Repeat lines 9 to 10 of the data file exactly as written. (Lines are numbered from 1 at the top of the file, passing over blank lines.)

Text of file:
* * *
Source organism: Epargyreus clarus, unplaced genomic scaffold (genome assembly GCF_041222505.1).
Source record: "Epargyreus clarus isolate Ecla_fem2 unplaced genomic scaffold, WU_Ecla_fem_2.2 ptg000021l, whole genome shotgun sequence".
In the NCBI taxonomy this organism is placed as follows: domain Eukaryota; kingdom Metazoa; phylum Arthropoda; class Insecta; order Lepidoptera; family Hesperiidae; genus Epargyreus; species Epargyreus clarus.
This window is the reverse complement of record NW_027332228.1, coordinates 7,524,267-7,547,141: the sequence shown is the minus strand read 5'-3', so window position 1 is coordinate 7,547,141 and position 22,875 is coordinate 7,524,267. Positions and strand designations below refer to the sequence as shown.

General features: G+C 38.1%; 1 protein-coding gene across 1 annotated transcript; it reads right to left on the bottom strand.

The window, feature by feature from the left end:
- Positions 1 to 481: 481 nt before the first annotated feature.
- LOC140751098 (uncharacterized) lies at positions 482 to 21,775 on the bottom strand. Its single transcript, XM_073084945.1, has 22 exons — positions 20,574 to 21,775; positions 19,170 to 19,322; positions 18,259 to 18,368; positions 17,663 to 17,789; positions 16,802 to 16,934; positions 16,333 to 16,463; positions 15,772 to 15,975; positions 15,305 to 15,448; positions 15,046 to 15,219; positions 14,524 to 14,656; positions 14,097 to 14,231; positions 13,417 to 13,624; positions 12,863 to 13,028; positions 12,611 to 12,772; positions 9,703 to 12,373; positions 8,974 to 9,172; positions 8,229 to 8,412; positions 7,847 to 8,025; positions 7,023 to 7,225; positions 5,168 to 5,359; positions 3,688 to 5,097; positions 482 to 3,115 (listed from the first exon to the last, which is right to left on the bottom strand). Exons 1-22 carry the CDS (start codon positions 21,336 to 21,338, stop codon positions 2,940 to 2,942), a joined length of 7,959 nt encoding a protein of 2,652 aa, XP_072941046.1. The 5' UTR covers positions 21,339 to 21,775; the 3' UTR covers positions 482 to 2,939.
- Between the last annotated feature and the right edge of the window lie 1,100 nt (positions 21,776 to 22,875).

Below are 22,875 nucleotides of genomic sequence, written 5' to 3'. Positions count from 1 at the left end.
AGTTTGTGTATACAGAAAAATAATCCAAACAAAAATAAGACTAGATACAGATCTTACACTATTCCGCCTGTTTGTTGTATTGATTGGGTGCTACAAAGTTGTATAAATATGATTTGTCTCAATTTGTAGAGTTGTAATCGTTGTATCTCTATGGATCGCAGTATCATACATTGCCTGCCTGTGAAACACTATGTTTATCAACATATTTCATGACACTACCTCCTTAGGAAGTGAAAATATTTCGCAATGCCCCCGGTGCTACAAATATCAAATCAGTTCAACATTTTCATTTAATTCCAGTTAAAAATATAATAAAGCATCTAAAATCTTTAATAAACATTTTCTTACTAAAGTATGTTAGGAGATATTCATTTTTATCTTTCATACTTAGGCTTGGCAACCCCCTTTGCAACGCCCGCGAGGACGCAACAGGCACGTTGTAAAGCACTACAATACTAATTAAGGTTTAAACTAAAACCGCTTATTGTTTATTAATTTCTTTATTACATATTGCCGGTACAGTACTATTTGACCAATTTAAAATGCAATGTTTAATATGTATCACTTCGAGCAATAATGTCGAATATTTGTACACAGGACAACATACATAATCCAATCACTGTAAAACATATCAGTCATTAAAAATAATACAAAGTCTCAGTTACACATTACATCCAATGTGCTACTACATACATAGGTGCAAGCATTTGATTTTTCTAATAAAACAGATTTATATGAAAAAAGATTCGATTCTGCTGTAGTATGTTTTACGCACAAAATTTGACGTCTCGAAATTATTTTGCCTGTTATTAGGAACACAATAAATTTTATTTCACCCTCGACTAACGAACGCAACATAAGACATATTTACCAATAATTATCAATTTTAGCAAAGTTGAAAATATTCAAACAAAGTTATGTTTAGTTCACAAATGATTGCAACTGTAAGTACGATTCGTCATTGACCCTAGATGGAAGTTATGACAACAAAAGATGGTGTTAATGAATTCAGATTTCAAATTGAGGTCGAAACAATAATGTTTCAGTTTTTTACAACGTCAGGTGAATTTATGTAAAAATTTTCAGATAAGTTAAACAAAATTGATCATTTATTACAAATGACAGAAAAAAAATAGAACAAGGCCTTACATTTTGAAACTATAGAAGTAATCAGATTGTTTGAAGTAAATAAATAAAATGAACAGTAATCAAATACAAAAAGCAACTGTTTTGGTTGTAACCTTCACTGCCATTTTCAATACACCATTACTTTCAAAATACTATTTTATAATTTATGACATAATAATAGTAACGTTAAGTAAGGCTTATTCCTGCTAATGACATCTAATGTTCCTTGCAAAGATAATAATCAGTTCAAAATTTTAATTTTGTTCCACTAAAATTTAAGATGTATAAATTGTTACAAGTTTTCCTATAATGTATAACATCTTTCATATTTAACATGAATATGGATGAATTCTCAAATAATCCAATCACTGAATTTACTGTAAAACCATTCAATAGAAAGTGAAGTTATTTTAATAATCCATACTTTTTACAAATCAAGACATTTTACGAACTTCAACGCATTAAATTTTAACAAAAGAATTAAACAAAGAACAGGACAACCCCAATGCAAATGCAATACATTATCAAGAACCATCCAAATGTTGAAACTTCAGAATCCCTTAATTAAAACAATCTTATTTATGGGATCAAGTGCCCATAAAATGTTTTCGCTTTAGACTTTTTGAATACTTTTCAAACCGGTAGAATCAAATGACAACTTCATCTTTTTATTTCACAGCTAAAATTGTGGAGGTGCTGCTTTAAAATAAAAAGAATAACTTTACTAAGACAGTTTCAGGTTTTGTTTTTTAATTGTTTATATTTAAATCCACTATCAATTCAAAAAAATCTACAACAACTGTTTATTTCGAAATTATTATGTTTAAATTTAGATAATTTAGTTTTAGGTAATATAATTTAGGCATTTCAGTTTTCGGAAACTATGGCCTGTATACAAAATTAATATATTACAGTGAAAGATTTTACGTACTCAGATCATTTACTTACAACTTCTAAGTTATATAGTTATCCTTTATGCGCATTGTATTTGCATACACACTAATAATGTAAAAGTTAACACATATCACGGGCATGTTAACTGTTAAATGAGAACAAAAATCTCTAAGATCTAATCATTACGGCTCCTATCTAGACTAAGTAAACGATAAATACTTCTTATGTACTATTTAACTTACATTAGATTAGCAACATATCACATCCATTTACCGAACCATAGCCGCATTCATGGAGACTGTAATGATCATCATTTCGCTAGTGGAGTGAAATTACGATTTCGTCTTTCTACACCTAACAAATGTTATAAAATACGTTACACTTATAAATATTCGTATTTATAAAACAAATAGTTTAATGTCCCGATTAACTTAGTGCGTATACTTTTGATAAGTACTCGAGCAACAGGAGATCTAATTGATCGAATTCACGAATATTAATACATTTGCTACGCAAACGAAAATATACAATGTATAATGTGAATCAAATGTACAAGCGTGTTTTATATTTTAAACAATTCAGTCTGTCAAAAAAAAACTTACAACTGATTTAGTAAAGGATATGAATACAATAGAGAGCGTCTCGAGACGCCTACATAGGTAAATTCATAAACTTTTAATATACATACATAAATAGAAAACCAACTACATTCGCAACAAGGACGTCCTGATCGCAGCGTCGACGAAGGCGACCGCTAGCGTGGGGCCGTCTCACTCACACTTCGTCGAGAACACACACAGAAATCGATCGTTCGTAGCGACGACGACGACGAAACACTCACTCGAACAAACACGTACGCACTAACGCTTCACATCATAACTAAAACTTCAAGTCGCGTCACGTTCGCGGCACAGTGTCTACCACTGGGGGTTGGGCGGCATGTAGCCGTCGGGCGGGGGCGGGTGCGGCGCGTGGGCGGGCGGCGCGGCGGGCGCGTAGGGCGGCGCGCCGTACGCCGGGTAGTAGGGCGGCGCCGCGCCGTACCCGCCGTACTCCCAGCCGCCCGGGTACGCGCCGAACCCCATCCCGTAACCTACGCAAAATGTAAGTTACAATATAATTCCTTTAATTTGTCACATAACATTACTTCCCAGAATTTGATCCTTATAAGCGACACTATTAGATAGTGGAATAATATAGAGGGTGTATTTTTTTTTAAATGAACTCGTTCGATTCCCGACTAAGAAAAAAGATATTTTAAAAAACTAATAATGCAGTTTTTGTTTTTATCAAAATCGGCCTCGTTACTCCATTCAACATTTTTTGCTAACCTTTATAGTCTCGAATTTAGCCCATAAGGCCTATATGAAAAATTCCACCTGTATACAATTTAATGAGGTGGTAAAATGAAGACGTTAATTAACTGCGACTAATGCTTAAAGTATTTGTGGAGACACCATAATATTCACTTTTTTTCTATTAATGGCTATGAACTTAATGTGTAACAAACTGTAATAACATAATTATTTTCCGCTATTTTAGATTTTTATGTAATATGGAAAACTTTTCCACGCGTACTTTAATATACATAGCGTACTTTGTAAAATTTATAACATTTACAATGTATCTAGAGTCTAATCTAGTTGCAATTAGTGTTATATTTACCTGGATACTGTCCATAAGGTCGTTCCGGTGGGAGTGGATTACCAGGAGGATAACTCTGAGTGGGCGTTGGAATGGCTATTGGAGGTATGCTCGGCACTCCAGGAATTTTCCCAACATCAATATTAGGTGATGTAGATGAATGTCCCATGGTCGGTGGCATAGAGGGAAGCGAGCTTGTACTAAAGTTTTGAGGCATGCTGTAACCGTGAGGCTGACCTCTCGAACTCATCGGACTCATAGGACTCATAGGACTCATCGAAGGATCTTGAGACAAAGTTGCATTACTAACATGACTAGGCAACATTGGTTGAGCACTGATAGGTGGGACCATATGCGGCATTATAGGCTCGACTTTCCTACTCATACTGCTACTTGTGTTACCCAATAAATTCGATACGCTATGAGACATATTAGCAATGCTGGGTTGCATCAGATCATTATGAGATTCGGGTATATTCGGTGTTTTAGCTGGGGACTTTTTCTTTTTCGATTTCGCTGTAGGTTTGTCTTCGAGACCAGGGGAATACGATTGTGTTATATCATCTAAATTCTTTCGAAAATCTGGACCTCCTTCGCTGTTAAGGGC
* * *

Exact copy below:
- Between the last annotated feature and the right edge of the window lie 1,100 nt (positions 21,776 to 22,875).

Below are 22,875 nucleotides of genomic sequence, written 5' to 3'. Positions count from 1 at the left end.